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This chapter is from the book

This chapter is from the book

SOAP Basics

This section reviews the basics of SOAP. After reading this section, you will be able to find your way through common SOAP interactions. The next section zooms in on some of these topics and provides the missing details.

At the time of writing, SOAP is not an official W3C standard. Two somewhat incompatible versions of SOAP coexist:

Note that SOAP 1.1 is not officially endorsed by W3C. It is available only on the W3C site as notes. Notes (as opposed to recommendations such as XML) are working documents prepared by W3C members and published for information only. Notes are intended to elicit comments.

The most visible difference between SOAP 1.1 and SOAP 1.2 is the use of XML namespaces. SOAP 1.1 builds all its namespaces from the http://schemas.xmlsoap.org/soap root, whereas SOAP 1.2 uses http://www.w3.org/2001/09/soap.

CAUTION

Because they use different namespaces, the two versions of SOAP are not directly compatible. Otherwise they are mostly similar.

The remainder of this article concentrates on the similarities and highlights the differences only where relevant.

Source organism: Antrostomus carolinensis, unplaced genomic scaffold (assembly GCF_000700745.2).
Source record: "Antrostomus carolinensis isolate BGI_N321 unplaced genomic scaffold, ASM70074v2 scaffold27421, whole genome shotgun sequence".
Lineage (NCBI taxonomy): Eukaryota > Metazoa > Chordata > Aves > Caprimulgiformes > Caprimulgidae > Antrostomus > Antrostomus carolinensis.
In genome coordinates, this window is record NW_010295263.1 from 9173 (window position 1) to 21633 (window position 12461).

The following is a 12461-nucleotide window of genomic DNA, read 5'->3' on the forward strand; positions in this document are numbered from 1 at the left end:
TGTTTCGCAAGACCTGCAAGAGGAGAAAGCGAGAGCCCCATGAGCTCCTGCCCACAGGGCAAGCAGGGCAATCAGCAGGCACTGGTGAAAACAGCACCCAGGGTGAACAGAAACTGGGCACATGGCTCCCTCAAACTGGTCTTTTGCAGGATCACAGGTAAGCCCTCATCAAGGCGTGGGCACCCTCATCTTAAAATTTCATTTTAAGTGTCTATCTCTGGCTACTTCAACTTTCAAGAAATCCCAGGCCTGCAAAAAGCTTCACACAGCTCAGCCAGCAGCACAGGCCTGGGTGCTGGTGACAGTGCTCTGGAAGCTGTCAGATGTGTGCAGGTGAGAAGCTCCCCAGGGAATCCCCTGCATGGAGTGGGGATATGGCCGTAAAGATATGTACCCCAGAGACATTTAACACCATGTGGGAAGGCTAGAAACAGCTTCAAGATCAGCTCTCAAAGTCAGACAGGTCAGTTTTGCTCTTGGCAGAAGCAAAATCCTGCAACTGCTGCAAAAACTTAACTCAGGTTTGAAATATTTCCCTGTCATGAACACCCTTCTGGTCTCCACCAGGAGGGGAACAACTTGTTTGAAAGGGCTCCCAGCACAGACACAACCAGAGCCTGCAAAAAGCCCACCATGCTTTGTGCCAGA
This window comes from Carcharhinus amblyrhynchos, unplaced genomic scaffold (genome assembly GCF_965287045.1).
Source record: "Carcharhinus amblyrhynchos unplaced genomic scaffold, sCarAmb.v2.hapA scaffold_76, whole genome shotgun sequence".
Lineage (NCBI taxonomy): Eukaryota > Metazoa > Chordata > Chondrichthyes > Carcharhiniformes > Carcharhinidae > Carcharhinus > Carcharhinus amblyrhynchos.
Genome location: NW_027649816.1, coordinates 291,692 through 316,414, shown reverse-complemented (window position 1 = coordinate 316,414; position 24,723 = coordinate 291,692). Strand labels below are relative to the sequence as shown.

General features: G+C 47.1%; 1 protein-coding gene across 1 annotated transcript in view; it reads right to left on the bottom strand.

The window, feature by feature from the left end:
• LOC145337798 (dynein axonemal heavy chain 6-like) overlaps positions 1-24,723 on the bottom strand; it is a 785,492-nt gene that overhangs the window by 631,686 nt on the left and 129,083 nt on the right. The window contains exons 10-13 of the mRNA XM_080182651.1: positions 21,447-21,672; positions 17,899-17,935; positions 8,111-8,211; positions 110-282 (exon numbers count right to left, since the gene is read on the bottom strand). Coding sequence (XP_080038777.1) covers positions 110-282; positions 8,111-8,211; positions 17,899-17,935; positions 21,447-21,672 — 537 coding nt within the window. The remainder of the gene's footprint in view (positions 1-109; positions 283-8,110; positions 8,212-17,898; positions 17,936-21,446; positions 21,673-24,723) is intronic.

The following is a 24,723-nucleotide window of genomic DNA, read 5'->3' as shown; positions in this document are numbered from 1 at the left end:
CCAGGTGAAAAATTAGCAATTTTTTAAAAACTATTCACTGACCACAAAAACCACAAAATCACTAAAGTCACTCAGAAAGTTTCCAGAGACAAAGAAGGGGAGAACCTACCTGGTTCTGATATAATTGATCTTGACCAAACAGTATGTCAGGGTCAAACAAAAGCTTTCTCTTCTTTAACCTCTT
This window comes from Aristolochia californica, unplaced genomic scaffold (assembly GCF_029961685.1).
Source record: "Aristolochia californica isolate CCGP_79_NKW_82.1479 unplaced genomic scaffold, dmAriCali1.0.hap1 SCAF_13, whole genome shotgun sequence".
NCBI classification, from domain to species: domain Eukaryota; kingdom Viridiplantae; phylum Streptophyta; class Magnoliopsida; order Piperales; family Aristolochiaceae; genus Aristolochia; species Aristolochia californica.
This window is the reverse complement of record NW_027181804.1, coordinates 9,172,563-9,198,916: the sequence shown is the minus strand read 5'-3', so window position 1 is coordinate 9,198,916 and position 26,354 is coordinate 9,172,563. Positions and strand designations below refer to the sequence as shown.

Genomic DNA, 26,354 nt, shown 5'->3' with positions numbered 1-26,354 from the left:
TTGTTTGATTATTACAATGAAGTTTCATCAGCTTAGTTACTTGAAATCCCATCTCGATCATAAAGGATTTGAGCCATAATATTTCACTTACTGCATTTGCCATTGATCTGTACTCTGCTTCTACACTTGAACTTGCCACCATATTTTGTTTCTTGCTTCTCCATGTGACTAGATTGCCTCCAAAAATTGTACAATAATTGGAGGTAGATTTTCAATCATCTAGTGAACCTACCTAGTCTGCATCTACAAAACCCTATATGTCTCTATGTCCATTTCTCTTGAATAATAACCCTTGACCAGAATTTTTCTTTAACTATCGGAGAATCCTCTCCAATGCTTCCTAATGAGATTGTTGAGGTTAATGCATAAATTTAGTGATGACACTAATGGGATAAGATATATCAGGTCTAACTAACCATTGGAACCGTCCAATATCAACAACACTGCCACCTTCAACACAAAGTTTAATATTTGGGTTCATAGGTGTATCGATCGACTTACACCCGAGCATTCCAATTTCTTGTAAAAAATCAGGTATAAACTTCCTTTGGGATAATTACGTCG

Other differences are mostly editorial. SOAP 1.2 is better written: it contains fewer ambiguities and is generally easier to read.

TIP

If you have problems when reading the SOAP 1.1 specification, look up the corresponding section in the SOAP 1.2 spec.

SOAP Architecture

The most striking difference between SOAP and XML-RPC is that SOAP leaves so many options open. XML-RPC provided a closed solution to one problem: sending RPC requests over HTTP.

SOAP, on the other hand, is more like a toolbox. It defines a messaging framework (the envelope), encoding rules and a binding to the HTTP protocol. RPC needs all three but you can build SOAP requests with the envelope, the HTTP binding, and then use other encoding rules. Or you can use the envelope, the encoding rules, and another communication protocol.